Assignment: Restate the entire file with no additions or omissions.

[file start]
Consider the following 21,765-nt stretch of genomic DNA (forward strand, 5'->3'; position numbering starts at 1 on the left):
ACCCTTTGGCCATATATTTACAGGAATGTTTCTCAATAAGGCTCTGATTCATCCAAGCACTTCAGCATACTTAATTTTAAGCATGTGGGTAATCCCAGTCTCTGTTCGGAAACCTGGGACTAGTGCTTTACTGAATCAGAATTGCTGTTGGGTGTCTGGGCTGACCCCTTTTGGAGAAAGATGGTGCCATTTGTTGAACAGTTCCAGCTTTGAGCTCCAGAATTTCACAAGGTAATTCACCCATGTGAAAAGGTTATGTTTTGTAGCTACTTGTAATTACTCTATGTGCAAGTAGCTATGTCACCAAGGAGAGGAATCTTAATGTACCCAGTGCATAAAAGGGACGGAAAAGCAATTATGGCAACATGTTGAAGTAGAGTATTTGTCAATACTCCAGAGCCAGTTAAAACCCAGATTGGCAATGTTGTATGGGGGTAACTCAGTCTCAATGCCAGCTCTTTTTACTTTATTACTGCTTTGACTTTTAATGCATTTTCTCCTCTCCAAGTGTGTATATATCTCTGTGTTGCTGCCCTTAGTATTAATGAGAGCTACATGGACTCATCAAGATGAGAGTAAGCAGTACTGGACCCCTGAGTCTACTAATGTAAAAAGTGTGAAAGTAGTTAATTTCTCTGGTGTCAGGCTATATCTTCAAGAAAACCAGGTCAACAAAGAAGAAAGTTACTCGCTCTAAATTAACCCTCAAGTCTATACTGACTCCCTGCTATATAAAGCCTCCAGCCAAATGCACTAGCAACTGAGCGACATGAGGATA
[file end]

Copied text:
Consider the following 21,765-nt stretch of genomic DNA (forward strand, 5'->3'; position numbering starts at 1 on the left):
ACCCTTTGGCCATATATTTACAGGAATGTTTCTCAATAAGGCTCTGATTCATCCAAGCACTTCAGCATACTTAATTTTAAGCATGTGGGTAATCCCAGTCTCTGTTCGGAAACCTGGGACTAGTGCTTTACTGAATCAGAATTGCTGTTGGGTGTCTGGGCTGACCCCTTTTGGAGAAAGATGGTGCCATTTGTTGAACAGTTCCAGCTTTGAGCTCCAGAATTTCACAAGGTAATTCACCCATGTGAAAAGGTTATGTTTTGTAGCTACTTGTAATTACTCTATGTGCAAGTAGCTATGTCACCAAGGAGAGGAATCTTAATGTACCCAGTGCATAAAAGGGACGGAAAAGCAATTATGGCAACATGTTGAAGTAGAGTATTTGTCAATACTCCAGAGCCAGTTAAAACCCAGATTGGCAATGTTGTATGGGGGTAACTCAGTCTCAATGCCAGCTCTTTTTACTTTATTACTGCTTTGACTTTTAATGCATTTTCTCCTCTCCAAGTGTGTATATATCTCTGTGTTGCTGCCCTTAGTATTAATGAGAGCTACATGGACTCATCAAGATGAGAGTAAGCAGTACTGGACCCCTGAGTCTACTAATGTAAAAAGTGTGAAAGTAGTTAATTTCTCTGGTGTCAGGCTATATCTTCAAGAAAACCAGGTCAACAAAGAAGAAAGTTACTCGCTCTAAATTAACCCTCAAGTCTATACTGACTCCCTGCTATATAAAGCCTCCAGCCAAATGCACTAGCAACTGAGCGACATGAGGATA